Blog backs review your thoughtful and provocative online comments, amplify points, answer questions, correct our mistakes and humbly accept your warranted criticism.
These two comments summarize two schools of thought that have surfaced in literally hundreds of comments on this blog about the controversial changes to the state's holiday schedule:
The holiday's are gone. This past March a law went into effect that eliminated the Columbus and Lincoln's Birthday holiday. It was signed by the Gov. SEIU negotiated two floating holidays as the exchange but since the contract was never passed and signed the holidays should be returned. More to come in the next few weeks.
US Constitution - Section 10. NO STATE SHALL enter into any treaty, alliance, or confederation; grant letters of marque and reprisal; coin money; emit bills of credit; make anything but gold and silver coin a tender in payment of debts; pass any bill of attainder, ex post facto law, OR LAW IMPAIRING THE OBLIGATION OF CONTRACTS, or grant any title of nobility.
What part of this statement doesn't the California Legislature and Governor understand?
Others have cited the Dills Act.
We were surprised by the relative lack of reaction from blog users about this issue until SEIU Local 1000 told state workers it represents that they still should consider Columbus Day a paid holiday under the terms of the union's expired contract. (In fairness, we should note that CASE filed a lawsuit contesting the holiday changes and SEIU Local 1000 filed a grievance with the Department of Personnel Administration.
We recently asked Local 1000 President Yvonne Walker why the union didn't raise the issue earlier. She said that because the union's labor deal -- which exchanges Columbus Day and Lincoln's Birthday in exchange for two personal days -- was still alive in the Legislature, the local was content to let the process play out. But now that Republicans in the Legislature have twice blocked the agreement's ratification (with Schwarzenegger's encouragement, according to Walker) and Columbus Day approaching, the union's leadership felt it needed to take a position.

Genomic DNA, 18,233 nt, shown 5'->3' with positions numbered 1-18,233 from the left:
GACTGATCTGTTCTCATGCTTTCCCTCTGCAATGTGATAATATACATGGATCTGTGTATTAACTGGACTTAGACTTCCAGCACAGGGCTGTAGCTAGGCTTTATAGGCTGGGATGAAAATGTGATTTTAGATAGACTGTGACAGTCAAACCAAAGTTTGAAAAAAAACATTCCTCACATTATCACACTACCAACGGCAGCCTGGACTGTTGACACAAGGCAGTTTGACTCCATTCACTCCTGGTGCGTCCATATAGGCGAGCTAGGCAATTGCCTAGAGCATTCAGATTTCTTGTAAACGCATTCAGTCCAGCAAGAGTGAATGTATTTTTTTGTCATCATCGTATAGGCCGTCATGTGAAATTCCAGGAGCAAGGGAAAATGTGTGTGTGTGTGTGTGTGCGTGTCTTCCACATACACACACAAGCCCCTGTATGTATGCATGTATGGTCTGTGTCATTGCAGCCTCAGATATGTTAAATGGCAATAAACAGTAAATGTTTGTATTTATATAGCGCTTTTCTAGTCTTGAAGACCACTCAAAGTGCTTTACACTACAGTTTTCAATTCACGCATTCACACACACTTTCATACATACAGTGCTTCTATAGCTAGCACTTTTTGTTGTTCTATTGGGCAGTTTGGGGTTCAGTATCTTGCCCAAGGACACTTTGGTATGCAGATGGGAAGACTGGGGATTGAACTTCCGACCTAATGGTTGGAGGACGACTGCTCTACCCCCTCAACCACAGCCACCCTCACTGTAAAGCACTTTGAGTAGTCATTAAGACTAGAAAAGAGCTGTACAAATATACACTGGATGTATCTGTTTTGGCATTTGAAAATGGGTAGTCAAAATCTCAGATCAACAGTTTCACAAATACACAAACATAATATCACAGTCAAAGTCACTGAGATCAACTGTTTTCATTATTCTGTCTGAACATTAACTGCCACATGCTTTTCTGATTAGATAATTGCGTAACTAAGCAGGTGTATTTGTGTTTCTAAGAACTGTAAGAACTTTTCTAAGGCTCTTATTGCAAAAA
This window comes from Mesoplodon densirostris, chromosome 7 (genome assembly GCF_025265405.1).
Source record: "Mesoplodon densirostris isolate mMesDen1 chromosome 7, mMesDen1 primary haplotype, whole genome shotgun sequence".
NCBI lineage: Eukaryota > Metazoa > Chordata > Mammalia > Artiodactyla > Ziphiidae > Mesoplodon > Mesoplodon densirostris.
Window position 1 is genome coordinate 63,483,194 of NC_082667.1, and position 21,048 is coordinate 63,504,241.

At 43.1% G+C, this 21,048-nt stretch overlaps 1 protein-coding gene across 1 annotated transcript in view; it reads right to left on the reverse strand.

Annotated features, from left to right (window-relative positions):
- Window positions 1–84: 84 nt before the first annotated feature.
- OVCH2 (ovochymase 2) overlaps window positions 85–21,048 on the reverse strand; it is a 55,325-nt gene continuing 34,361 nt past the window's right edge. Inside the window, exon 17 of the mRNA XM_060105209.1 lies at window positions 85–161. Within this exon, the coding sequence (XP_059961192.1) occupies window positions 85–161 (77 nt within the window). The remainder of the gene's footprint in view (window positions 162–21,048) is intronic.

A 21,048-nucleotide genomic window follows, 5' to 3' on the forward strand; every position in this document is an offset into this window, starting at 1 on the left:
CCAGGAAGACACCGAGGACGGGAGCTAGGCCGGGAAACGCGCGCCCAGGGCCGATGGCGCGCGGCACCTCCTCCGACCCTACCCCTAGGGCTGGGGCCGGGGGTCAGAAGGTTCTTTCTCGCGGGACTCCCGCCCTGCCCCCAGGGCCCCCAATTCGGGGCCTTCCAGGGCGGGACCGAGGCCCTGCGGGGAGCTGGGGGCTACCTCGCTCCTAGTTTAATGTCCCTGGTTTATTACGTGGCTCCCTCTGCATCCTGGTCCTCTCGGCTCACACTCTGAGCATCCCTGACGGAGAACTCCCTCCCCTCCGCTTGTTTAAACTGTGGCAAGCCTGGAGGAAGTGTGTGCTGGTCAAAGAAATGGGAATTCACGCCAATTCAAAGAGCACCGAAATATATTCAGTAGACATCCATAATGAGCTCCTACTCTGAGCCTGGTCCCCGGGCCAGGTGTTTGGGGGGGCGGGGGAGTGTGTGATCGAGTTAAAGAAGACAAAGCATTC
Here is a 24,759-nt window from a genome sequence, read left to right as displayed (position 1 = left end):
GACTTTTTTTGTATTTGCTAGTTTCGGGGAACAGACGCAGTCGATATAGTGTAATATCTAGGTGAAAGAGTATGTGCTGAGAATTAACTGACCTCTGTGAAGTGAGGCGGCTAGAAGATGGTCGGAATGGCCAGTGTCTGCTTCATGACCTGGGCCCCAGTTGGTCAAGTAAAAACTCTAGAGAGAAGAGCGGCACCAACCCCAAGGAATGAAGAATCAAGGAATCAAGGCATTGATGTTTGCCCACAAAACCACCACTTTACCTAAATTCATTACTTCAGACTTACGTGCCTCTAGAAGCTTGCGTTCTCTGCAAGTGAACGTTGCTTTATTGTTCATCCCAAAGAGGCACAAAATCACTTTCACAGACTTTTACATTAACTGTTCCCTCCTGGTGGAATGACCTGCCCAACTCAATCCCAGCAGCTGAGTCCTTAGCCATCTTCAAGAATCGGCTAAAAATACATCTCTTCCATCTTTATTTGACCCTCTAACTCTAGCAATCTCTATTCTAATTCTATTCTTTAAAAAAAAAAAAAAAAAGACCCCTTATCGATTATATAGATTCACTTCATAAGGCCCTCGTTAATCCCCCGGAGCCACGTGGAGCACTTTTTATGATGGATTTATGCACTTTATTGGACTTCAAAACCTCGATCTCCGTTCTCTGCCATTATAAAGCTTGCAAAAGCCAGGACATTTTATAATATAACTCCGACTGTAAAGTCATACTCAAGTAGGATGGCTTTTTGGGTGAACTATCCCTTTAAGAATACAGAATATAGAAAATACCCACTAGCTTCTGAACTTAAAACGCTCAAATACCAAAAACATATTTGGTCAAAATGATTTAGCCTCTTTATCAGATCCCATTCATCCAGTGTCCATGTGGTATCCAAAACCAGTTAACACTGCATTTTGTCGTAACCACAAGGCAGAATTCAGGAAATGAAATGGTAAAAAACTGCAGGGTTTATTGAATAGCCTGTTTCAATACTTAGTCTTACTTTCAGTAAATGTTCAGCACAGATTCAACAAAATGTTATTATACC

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Taking away holidays does exactly what?? I fail to see where this helps saving money for the state.
In February, when Local 1000 was negotiating the MOU that Republicans in the Legislature have since twice blocked, the rationale was that exchanging two paid holidays for two floating holidays would save the state money by reducing premium pay costs.
We've written a few times about the time compensation conundrum for State Compensation Insurance Fund employees, now that two judges have declared furloughing them illegal. This blog user had a suggestion about how to handle the disparities.
All furloughed state employees were given/earned x amount of furlough hours, either used or not ("not used" is still "in the bank"). I feel the FHs should be able to cashed out for those who have not used them, OR the use accounted for on monthly time sheets until exhausted. The FHs could still be used to cover time off within 2 years from the planned date stated by the Gov, but no one would lose anything this way. In fact, I still have PLP time (from the last time we received a 5% pay cut!!!!) in my bank of time available to "spend". All of my time just allows me to actually quit working that much sooner than my actual formal retirement date.